Mass media can distort scientific consensus

Mass media can distort scientific consensus

WThere is no need for academic expertise at the time of global epidemic. The popularization of scientific knowledge, on which political decisions and their public evaluation can be based, can only be taken to a limited extent by science. They need to be made aware, and this happens when they are picked up and discussed in the mass media. Science and mass media have their own problems: not only do complex issues have to be simplified to reach a wider audience, they are often dramatized so that someone is interested. A warning of problematic developments turns into predicting the end of the world, varying assessments in detail into scholarly reasoning.

The selection criteria of mass media do not conform to science. If scientific findings are taken up and presented by the media at large, it can create a distorted public image of science. A recently published study examines such media bias in science-related reports. In particular, it asks whether and how scientific consensus in specific subject areas represents and is represented in media reporting. Consensus, one might expect, does not fit well into journalistic reporting, it is inseparable, impersonal and thus: uninterrupted. However, it can be very important as a basis for assessing and deciding factual issues.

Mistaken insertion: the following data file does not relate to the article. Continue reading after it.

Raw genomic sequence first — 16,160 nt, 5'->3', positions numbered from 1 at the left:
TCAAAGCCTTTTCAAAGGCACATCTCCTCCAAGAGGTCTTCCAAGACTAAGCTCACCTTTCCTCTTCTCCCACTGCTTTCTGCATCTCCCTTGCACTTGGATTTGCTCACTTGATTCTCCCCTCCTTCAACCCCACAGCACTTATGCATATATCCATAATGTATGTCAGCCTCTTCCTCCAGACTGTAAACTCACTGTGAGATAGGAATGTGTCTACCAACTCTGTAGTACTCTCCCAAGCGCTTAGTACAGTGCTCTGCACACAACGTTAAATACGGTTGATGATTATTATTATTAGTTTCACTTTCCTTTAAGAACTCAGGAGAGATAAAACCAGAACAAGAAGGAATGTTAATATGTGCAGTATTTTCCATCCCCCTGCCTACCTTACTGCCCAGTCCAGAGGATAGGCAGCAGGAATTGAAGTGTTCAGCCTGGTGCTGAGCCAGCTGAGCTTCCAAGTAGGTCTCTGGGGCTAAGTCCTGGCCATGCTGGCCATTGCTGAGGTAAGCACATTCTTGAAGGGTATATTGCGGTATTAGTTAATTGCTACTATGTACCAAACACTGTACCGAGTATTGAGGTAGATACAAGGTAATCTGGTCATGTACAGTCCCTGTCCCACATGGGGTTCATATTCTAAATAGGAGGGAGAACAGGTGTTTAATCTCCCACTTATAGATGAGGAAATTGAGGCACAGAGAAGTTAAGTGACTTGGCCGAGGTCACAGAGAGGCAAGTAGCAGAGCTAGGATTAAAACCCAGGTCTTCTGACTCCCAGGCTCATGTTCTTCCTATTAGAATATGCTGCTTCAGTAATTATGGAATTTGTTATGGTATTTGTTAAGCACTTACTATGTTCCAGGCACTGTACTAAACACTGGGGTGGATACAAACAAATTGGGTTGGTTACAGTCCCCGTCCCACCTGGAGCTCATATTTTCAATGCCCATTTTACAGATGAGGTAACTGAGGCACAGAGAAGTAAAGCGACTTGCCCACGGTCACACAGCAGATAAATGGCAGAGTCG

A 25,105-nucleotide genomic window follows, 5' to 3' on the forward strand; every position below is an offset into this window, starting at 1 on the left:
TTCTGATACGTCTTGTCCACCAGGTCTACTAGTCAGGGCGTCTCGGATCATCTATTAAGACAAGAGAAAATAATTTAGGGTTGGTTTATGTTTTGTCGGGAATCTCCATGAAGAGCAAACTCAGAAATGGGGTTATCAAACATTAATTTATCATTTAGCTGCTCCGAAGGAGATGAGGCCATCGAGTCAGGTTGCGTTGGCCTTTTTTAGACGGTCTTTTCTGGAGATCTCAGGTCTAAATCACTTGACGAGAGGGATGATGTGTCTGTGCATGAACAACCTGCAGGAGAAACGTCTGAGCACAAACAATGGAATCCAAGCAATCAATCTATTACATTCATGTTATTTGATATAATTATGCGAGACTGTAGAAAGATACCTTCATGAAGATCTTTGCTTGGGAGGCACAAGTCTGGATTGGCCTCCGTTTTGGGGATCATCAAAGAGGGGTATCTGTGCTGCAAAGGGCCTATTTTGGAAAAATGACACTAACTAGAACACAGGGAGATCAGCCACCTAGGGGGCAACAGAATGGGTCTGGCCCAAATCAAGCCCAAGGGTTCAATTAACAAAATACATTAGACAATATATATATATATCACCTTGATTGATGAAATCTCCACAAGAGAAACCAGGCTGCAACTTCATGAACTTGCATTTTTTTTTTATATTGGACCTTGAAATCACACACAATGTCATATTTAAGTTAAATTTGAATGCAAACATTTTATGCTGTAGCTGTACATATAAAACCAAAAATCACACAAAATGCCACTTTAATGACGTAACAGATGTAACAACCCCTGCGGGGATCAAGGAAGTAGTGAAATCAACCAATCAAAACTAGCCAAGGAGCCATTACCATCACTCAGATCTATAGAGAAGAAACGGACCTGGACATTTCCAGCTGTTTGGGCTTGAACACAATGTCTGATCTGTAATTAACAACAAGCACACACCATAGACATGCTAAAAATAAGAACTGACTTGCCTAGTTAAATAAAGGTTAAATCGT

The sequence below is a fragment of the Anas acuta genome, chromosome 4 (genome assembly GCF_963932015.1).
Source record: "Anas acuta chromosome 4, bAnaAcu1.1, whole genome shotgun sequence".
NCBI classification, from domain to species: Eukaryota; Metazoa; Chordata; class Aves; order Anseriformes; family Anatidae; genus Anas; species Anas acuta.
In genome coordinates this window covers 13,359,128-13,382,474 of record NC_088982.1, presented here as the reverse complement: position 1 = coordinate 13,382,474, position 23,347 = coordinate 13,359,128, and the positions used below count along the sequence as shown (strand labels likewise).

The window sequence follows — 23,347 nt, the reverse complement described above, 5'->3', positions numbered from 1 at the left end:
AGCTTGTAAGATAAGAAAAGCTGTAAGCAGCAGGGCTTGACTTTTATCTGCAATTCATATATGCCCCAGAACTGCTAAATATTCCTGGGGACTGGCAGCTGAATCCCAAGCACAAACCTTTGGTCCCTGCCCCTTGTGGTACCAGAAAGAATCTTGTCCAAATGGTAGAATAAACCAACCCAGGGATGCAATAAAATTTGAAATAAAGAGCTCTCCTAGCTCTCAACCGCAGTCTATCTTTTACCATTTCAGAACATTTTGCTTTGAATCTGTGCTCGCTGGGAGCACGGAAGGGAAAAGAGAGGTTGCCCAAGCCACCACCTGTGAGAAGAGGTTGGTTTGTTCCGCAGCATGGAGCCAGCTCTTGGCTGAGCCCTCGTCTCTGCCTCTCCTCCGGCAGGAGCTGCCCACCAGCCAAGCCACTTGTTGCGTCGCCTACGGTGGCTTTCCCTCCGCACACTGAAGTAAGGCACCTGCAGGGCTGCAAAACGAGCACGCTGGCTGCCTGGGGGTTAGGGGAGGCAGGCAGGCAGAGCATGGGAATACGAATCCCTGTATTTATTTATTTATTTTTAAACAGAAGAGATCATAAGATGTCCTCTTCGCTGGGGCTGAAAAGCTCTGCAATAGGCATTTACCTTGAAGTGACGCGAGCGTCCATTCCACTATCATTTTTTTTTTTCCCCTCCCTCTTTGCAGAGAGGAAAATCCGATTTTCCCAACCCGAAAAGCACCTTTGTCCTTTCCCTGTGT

Great agreement on some subjects

Even if consensus in science is never complete and rarely permanent, it exists. The study identifies ten topics on which a broad consensus can be found: from the economic impact of immigration to vaccination security and climate change to independence from central banks. A total of 300,000 reports on these subjects were taken from tapes of six English-language dailies, a news agency and three TV news channels. With the help of a trained algorithm, this amount of data was automatically examined to see if expert opinions were cited. A selection was then manually coded and evaluated in relation to the question of whether it reflects the consensus of scientific expertise on the subject.

It is not only impossible that consensus is expressed in the mass media as the conflict appears more interesting. An observation is also that media reports try to achieve “balanced” reporting. Nevertheless, this means, where extensive agreements are also presented on those subjects. Roles are created for counter-experts, who sometimes have to be found reliably. This gives the impression that there is more dissatisfaction than there actually is.

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